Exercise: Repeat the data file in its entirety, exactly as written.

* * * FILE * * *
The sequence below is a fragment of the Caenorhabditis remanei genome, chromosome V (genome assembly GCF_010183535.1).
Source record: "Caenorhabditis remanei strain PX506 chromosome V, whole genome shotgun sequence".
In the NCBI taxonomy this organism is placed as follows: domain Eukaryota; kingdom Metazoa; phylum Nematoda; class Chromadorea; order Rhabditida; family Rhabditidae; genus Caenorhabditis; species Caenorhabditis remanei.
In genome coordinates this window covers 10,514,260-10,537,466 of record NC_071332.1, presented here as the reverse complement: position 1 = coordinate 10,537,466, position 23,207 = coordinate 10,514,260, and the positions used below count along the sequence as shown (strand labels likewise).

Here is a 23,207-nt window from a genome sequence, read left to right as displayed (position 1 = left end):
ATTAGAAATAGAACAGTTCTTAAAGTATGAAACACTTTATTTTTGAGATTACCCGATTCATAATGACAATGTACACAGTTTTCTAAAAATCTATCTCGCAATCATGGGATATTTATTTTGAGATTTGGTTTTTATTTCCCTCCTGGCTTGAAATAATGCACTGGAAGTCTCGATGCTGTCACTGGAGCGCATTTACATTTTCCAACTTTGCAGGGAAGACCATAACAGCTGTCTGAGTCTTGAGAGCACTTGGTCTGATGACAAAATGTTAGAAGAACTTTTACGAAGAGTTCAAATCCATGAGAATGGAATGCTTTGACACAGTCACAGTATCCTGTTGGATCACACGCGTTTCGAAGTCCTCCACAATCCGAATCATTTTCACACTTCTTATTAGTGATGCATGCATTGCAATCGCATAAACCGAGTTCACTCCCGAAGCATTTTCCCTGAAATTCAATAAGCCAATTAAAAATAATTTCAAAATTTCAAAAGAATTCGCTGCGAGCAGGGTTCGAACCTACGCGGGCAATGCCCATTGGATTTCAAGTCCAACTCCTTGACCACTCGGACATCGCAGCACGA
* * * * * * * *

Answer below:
The sequence below is a fragment of the Caenorhabditis remanei genome, chromosome V (genome assembly GCF_010183535.1).
Source record: "Caenorhabditis remanei strain PX506 chromosome V, whole genome shotgun sequence".
In the NCBI taxonomy this organism is placed as follows: domain Eukaryota; kingdom Metazoa; phylum Nematoda; class Chromadorea; order Rhabditida; family Rhabditidae; genus Caenorhabditis; species Caenorhabditis remanei.
In genome coordinates this window covers 10,514,260-10,537,466 of record NC_071332.1, presented here as the reverse complement: position 1 = coordinate 10,537,466, position 23,207 = coordinate 10,514,260, and the positions used below count along the sequence as shown (strand labels likewise).

Here is a 23,207-nt window from a genome sequence, read left to right as displayed (position 1 = left end):
ATTAGAAATAGAACAGTTCTTAAAGTATGAAACACTTTATTTTTGAGATTACCCGATTCATAATGACAATGTACACAGTTTTCTAAAAATCTATCTCGCAATCATGGGATATTTATTTTGAGATTTGGTTTTTATTTCCCTCCTGGCTTGAAATAATGCACTGGAAGTCTCGATGCTGTCACTGGAGCGCATTTACATTTTCCAACTTTGCAGGGAAGACCATAACAGCTGTCTGAGTCTTGAGAGCACTTGGTCTGATGACAAAATGTTAGAAGAACTTTTACGAAGAGTTCAAATCCATGAGAATGGAATGCTTTGACACAGTCACAGTATCCTGTTGGATCACACGCGTTTCGAAGTCCTCCACAATCCGAATCATTTTCACACTTCTTATTAGTGATGCATGCATTGCAATCGCATAAACCGAGTTCACTCCCGAAGCATTTTCCCTGAAATTCAATAAGCCAATTAAAAATAATTTCAAAATTTCAAAAGAATTCGCTGCGAGCAGGGTTCGAACCTACGCGGGCAATGCCCATTGGATTTCAAGTCCAACTCCTTGACCACTCGGACATCGCAGCACGA